Are you working on any exciting projects now? How do you think that will help people?

We’re currently working on different ways that allow people to check into the office in a seamless, touchless, quick and joyful way.

Ok, let’s jump to the main part of our interview. According to this study cited in Forbes, more than half of the US workforce is unhappy. Why do you think that number is so high?

This is a question of leadership versus management. If C-level executives are managing with honesty and transparency, people will inherently feel connected to the company’s bigger, broader culture which will result in enhanced productivity and alignment within the organization. This will be more important than ever as organizations transition back to an office-centric or hybrid work model. As productivity levels continue to be a major concern, the natural inclination for leaders who see a drop is to revert back to what they know. We saw it with WeWork, Netflix, and Goldman Sachs when their CEOs openly criticized remote workers, even going so far as to say that the people working from home weren’t engaged.

The workplace has changed forever, whether employers want to acknowledge it or not. Most industries, most notably tech workers, can accomplish 95% of their work tasks remotely and don’t want to give up work-life balance or return to a lengthy commute without a compelling reason from their company’s leadership team. Empathy and transparency are key to building a happy workforce.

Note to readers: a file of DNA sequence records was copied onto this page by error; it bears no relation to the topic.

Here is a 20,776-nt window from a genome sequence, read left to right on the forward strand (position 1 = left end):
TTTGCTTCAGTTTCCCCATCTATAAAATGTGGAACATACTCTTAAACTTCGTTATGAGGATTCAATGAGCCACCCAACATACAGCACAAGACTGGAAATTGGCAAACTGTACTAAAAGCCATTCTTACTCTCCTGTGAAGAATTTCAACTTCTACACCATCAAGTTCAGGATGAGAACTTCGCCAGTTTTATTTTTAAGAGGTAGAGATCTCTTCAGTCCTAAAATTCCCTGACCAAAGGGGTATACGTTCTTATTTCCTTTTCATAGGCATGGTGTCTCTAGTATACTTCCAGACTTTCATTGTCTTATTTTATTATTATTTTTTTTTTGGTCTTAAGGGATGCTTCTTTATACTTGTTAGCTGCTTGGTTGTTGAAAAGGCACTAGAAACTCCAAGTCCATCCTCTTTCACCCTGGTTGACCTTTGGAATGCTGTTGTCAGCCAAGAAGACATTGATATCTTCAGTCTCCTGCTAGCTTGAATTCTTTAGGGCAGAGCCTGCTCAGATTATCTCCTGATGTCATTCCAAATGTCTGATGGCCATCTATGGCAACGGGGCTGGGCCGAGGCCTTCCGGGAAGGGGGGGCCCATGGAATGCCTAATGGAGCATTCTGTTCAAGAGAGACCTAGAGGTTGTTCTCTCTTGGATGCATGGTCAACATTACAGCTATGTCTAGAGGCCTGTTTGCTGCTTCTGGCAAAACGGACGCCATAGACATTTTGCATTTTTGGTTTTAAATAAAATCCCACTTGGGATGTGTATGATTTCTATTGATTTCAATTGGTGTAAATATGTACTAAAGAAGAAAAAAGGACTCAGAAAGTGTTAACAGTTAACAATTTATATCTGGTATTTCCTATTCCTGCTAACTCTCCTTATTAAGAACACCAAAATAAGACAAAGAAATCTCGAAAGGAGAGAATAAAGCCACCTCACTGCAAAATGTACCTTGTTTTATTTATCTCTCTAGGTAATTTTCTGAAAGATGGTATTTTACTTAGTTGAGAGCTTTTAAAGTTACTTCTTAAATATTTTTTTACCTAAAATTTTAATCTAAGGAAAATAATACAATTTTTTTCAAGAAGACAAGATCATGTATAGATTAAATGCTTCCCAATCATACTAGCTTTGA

Based on your experience or research, how do you think an unhappy workforce will impact a) company productivity b) company profitability c) and employee health and wellbeing?

If leaders don’t get a better grip on how to keep people engaged, an unhappy workforce will negatively impact all three.

I hate to see employee health and well-being listed last in this sentence as it’s one of the biggest pieces to ensuring a happy workforce. Overall employee health in the U.S. isn’t good with studies finding that the accelerated productivity of U.S. workers has come at the expense of employee happiness over the last few years. Questions around whether companies care about employees will continue to snowball with the transition back to in-person work.

Can you share 5 things that managers and executives should be doing to improve their company work culture? Can you give a personal story or example for each?

Lead with Emotional Intelligence — A strong company culture starts with its executive team. Managers need to lead with empathy as they plan for the transition to hybrid/flexible working models following a year of remote work. Businesses should establish a feedback loop so they can refine their workplace model over time, based on employee needs and preferences.

Establish a Workplace Department — Despite having the common strategic goal of enhancing the employee experience, IT, HR, and Facilities teams have traditionally operated in siloes. The accelerated integration of online and in-person workplaces over the past year has changed all of that. As we enter a trial period for how hybrid offices could impact company culture, establishing a workplace department should be a top priority for leaders looking to eliminate friction and attract workers back to the office.